In the past, I’ve had to respond to many questions from project stakeholders about implementing ERP software. Some of the most frustrating objections, although often well intentioned, are those based on an outdated or misinformed view of a solution and its capabilities. When implementing an ERP solution, it is important to realise that it is a piece of software that touches almost every part of a business and can have many diverse project stakeholders that need to buy-in to the new business road map. In a space that evolves as rapidly as ERP, there can be a disconnect between the perception of what ERP is and, well, what it actually is and what it can do for all areas of a business.  In a recent LinkedIn post I talked about the five most common objections I’ve heard around ERP and so here they are in a series of five blogs.

“ERP is for big business, it’s overkill for us” – ERP for SMEs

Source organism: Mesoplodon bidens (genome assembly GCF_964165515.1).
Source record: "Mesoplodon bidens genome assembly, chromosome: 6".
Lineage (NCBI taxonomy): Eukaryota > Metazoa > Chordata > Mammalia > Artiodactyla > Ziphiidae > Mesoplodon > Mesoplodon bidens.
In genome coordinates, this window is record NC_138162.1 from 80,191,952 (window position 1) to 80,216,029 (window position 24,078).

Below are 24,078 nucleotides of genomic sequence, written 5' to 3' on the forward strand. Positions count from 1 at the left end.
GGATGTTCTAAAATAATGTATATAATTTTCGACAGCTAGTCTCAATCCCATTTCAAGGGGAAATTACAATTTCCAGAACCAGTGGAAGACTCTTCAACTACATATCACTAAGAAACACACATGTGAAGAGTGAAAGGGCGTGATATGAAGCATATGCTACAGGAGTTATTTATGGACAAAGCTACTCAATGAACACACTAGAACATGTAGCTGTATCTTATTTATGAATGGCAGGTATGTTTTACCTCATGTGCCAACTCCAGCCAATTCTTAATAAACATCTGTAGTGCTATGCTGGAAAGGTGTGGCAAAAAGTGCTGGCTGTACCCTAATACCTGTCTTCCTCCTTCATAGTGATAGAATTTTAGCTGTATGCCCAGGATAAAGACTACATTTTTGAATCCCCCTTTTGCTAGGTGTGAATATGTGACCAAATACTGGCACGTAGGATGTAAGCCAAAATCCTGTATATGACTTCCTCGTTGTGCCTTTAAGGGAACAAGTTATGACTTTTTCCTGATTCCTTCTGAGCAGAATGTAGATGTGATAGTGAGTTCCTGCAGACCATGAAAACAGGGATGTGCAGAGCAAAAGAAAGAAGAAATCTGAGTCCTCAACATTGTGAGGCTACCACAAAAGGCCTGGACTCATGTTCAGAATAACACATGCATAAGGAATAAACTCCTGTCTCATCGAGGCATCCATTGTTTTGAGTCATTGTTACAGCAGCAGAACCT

This used to be the case, when the E in ERP really did just mean Enterprise. In the past, it was major corporations implementing major ERP projects. However, those times have changed, and with the greater flexibility and scalability that comes with cloud computing, the benefits of comprehensive business information can be felt by companies of all sizes, from start-ups through to established mid-sized businesses to large organisations. The beauty of today’s flexible solutions, such as Microsoft Dynamics NAV, is that they really do integrate information at every level. You may not have hugely complex P&Ls or manufacturing processes, but being able to give employees full oversight of your core business functions can still dramatically improve their efficiency, and hence your profitability.

The next post will be around ERP Budgets.

By Cameron Davis – Sales & Marketing Director

(previously published on LinkedIn)